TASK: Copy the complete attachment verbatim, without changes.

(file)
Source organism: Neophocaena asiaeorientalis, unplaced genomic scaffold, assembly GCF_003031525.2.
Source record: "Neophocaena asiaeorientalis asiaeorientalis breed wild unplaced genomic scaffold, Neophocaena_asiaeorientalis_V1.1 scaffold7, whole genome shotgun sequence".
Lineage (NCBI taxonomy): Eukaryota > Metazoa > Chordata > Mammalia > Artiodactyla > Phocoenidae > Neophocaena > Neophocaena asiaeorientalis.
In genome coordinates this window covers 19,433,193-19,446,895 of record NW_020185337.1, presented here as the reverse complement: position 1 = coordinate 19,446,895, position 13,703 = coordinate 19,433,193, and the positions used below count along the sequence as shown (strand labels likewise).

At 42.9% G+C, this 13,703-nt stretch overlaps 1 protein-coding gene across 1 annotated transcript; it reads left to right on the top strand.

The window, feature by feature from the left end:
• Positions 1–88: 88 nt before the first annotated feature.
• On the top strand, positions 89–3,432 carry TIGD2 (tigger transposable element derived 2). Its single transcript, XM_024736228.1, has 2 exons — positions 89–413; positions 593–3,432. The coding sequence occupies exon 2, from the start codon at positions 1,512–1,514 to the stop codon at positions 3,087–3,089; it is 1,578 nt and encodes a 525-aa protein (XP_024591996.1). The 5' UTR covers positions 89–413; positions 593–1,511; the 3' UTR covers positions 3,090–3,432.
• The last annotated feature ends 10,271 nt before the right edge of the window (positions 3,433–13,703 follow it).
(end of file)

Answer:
Source organism: Neophocaena asiaeorientalis, unplaced genomic scaffold, assembly GCF_003031525.2.
Source record: "Neophocaena asiaeorientalis asiaeorientalis breed wild unplaced genomic scaffold, Neophocaena_asiaeorientalis_V1.1 scaffold7, whole genome shotgun sequence".
Lineage (NCBI taxonomy): Eukaryota > Metazoa > Chordata > Mammalia > Artiodactyla > Phocoenidae > Neophocaena > Neophocaena asiaeorientalis.
In genome coordinates this window covers 19,433,193-19,446,895 of record NW_020185337.1, presented here as the reverse complement: position 1 = coordinate 19,446,895, position 13,703 = coordinate 19,433,193, and the positions used below count along the sequence as shown (strand labels likewise).

At 42.9% G+C, this 13,703-nt stretch overlaps 1 protein-coding gene across 1 annotated transcript; it reads left to right on the top strand.

The window, feature by feature from the left end:
• Positions 1–88: 88 nt before the first annotated feature.
• On the top strand, positions 89–3,432 carry TIGD2 (tigger transposable element derived 2). Its single transcript, XM_024736228.1, has 2 exons — positions 89–413; positions 593–3,432. The coding sequence occupies exon 2, from the start codon at positions 1,512–1,514 to the stop codon at positions 3,087–3,089; it is 1,578 nt and encodes a 525-aa protein (XP_024591996.1). The 5' UTR covers positions 89–413; positions 593–1,511; the 3' UTR covers positions 3,090–3,432.
• The last annotated feature ends 10,271 nt before the right edge of the window (positions 3,433–13,703 follow it).